For the fifth consecutive year, IBM is the U.S. patents leader. In 1997, IBM received 1,724 U.S. patents from the U.S. Patent and Trademark Office--over 300 more than any other company. The achievement caps a year in which IBM introduced a breakthrough in semiconductor technology with the development of integrated circuits using copper wiring in place of aluminum. Big Blue has more than 50 issued and pending patents relating to the use of copper interconnect technology. IBM also set a record for disk drive storage capacity, breaking the barrier of 10 billion bits of data per square inch. The company also continued to introduce advances in speech recognition, including new Via Voice products for the Chinese and Japanese markets. IBM's 1997 U.S. patent portfolio includes more than 550 software-related patents and over 250 related to network computing. Also in 1997, IBM's Deep Blue supercomputer defeated Garry Kasparov in a chess match that captured worldwide attention, although didn't win the company many friends. For details on these and other technologies, check out IBM's Website at www.ibm.com.
According to a study by the National Institute of Standards and Technology, one of the factors in the collapse of the original World Trade Center towers on Sept. 11, 2001, was the reduction in the yield strength of the steel reinforcement as a result of the high temperatures of the fire and the loss of thermal insulation.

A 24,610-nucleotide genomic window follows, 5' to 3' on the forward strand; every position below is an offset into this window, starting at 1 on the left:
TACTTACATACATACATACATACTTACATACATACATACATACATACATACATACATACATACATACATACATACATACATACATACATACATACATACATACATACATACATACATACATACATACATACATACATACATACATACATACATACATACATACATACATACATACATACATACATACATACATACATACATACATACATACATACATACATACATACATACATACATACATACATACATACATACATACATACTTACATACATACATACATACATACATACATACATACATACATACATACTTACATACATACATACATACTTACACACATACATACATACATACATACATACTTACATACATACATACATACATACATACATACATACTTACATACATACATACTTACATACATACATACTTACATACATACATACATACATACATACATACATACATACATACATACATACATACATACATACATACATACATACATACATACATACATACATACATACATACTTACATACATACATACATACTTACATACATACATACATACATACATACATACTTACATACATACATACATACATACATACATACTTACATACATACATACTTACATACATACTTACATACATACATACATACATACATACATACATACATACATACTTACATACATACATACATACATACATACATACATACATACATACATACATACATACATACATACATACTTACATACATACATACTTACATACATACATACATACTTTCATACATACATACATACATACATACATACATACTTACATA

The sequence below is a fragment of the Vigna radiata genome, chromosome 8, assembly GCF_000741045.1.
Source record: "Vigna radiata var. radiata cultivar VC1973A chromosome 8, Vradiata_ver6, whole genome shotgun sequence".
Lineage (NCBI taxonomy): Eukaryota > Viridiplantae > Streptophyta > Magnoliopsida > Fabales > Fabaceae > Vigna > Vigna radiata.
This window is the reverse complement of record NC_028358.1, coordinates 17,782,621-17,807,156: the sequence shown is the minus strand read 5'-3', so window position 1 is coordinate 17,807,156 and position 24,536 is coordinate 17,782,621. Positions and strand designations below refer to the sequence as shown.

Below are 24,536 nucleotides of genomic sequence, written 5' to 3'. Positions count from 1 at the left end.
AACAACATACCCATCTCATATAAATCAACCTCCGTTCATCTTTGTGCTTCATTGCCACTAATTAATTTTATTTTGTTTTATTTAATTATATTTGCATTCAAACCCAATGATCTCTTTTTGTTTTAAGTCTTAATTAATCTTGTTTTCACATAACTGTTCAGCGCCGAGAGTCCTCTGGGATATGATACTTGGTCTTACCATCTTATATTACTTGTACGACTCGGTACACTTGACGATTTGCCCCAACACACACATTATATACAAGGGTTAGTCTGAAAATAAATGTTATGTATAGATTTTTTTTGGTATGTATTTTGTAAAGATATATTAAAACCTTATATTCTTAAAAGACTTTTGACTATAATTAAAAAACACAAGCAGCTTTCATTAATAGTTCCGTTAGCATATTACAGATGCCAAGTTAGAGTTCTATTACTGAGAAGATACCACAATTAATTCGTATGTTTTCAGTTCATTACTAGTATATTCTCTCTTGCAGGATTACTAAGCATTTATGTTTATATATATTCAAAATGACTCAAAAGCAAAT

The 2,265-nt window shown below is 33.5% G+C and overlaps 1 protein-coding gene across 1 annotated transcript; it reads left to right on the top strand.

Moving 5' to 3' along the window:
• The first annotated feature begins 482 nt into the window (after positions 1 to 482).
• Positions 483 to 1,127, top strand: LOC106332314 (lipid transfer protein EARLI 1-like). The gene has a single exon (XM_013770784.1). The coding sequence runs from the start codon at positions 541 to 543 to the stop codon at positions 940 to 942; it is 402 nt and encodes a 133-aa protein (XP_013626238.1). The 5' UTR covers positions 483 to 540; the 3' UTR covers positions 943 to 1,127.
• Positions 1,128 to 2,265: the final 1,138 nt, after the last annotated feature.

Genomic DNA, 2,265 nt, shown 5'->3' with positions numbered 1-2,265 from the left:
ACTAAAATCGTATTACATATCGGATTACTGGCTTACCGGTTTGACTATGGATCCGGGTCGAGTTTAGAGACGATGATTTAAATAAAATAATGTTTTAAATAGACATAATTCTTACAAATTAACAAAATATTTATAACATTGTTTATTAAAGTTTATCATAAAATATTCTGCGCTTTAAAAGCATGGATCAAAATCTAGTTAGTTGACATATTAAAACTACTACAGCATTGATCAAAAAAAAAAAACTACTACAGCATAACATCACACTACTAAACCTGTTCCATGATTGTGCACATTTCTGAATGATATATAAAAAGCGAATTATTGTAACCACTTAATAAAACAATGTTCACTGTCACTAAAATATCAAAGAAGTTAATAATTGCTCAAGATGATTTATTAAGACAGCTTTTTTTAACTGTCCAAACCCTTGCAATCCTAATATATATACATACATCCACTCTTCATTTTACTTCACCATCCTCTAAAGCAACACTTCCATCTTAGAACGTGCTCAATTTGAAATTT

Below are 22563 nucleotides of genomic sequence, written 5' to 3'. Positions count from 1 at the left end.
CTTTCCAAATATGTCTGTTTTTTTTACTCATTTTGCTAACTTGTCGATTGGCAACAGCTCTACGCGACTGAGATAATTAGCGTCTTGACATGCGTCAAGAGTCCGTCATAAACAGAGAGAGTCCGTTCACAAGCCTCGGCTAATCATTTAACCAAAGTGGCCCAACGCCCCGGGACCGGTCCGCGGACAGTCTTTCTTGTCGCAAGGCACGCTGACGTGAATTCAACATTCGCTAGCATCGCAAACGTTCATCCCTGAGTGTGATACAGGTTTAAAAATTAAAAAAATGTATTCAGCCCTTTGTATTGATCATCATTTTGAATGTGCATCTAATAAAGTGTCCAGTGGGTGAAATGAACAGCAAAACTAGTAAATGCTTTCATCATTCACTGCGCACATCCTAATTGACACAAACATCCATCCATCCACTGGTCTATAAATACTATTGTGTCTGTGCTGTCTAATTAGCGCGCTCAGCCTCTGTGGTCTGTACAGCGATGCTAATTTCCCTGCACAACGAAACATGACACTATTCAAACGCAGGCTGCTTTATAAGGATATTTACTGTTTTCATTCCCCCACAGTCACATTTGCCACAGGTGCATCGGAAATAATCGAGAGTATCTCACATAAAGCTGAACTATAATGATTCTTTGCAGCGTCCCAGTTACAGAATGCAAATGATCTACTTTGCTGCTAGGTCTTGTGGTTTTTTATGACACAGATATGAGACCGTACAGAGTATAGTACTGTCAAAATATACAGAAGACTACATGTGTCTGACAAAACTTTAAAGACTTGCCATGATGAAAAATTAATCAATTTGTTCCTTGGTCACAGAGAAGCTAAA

Robots are getting more agile and automation systems are becoming more complex. Yet the most impressive development in robotics and automation is increased intelligence. Machines in automation are increasingly able to analyze huge amounts of data. They are often able to see, speak, even imitate patterns of human thinking. Researchers at European Automation
call this deep learning.
The promise of the Internet of Things (IoT) is that devices, gadgets, and appliances we use every day will be able to communicate with one another. This potential is not limited to household items or smartphones, but also things we find in our yard and garden, as evidenced by a recent challenge from the element14 design community.
Focus on Fundamentals consists of 45-minute on-line classes that cover a host of technologies. You learn without leaving the comfort of your desk. All classes are taught by subject-matter experts and all are archived. So if you can't attend live, attend at your convenience.